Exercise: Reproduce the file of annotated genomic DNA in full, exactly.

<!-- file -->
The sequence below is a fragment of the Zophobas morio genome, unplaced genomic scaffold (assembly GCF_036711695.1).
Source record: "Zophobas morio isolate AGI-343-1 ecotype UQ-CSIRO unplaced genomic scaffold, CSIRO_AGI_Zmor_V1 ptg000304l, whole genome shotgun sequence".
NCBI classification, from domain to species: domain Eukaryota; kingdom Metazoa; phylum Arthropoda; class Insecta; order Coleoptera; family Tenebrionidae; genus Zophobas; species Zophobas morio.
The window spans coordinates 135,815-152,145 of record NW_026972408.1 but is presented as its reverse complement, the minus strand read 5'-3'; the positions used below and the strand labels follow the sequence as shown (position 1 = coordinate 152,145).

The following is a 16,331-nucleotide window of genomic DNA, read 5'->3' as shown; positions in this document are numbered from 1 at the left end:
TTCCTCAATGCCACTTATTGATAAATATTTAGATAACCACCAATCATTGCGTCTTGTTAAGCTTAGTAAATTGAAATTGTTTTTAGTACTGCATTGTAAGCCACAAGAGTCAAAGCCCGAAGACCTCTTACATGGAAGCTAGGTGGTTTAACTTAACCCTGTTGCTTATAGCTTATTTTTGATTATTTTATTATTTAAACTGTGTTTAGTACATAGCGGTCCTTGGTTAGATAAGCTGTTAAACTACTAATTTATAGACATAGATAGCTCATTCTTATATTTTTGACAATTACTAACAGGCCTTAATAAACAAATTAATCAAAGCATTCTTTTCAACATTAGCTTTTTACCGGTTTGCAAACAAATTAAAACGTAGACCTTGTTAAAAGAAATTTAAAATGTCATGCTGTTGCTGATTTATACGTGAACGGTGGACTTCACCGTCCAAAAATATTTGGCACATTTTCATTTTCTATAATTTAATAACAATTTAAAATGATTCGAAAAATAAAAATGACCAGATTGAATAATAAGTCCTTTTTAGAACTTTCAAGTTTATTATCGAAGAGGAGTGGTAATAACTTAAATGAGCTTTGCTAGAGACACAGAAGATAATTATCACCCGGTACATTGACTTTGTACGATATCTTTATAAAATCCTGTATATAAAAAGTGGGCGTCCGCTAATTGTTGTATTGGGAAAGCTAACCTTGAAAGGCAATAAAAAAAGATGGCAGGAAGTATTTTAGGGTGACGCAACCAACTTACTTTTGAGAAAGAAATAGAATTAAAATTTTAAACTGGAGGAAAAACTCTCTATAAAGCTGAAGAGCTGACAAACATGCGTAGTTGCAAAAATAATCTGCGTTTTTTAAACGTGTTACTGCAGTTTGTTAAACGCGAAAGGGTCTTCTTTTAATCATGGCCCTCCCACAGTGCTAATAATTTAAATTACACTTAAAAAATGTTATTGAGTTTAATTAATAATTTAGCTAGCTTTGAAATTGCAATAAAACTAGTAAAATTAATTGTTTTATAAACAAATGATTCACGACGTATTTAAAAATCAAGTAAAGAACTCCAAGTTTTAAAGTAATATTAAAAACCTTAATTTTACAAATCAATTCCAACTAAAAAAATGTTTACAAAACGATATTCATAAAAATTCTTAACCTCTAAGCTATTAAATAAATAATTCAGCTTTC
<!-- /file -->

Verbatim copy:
The sequence below is a fragment of the Zophobas morio genome, unplaced genomic scaffold (assembly GCF_036711695.1).
Source record: "Zophobas morio isolate AGI-343-1 ecotype UQ-CSIRO unplaced genomic scaffold, CSIRO_AGI_Zmor_V1 ptg000304l, whole genome shotgun sequence".
NCBI classification, from domain to species: domain Eukaryota; kingdom Metazoa; phylum Arthropoda; class Insecta; order Coleoptera; family Tenebrionidae; genus Zophobas; species Zophobas morio.
The window spans coordinates 135,815-152,145 of record NW_026972408.1 but is presented as its reverse complement, the minus strand read 5'-3'; the positions used below and the strand labels follow the sequence as shown (position 1 = coordinate 152,145).

The following is a 16,331-nucleotide window of genomic DNA, read 5'->3' as shown; positions in this document are numbered from 1 at the left end:
TTCCTCAATGCCACTTATTGATAAATATTTAGATAACCACCAATCATTGCGTCTTGTTAAGCTTAGTAAATTGAAATTGTTTTTAGTACTGCATTGTAAGCCACAAGAGTCAAAGCCCGAAGACCTCTTACATGGAAGCTAGGTGGTTTAACTTAACCCTGTTGCTTATAGCTTATTTTTGATTATTTTATTATTTAAACTGTGTTTAGTACATAGCGGTCCTTGGTTAGATAAGCTGTTAAACTACTAATTTATAGACATAGATAGCTCATTCTTATATTTTTGACAATTACTAACAGGCCTTAATAAACAAATTAATCAAAGCATTCTTTTCAACATTAGCTTTTTACCGGTTTGCAAACAAATTAAAACGTAGACCTTGTTAAAAGAAATTTAAAATGTCATGCTGTTGCTGATTTATACGTGAACGGTGGACTTCACCGTCCAAAAATATTTGGCACATTTTCATTTTCTATAATTTAATAACAATTTAAAATGATTCGAAAAATAAAAATGACCAGATTGAATAATAAGTCCTTTTTAGAACTTTCAAGTTTATTATCGAAGAGGAGTGGTAATAACTTAAATGAGCTTTGCTAGAGACACAGAAGATAATTATCACCCGGTACATTGACTTTGTACGATATCTTTATAAAATCCTGTATATAAAAAGTGGGCGTCCGCTAATTGTTGTATTGGGAAAGCTAACCTTGAAAGGCAATAAAAAAAGATGGCAGGAAGTATTTTAGGGTGACGCAACCAACTTACTTTTGAGAAAGAAATAGAATTAAAATTTTAAACTGGAGGAAAAACTCTCTATAAAGCTGAAGAGCTGACAAACATGCGTAGTTGCAAAAATAATCTGCGTTTTTTAAACGTGTTACTGCAGTTTGTTAAACGCGAAAGGGTCTTCTTTTAATCATGGCCCTCCCACAGTGCTAATAATTTAAATTACACTTAAAAAATGTTATTGAGTTTAATTAATAATTTAGCTAGCTTTGAAATTGCAATAAAACTAGTAAAATTAATTGTTTTATAAACAAATGATTCACGACGTATTTAAAAATCAAGTAAAGAACTCCAAGTTTTAAAGTAATATTAAAAACCTTAATTTTACAAATCAATTCCAACTAAAAAAATGTTTACAAAACGATATTCATAAAAATTCTTAACCTCTAAGCTATTAAATAAATAATTCAGCTTTC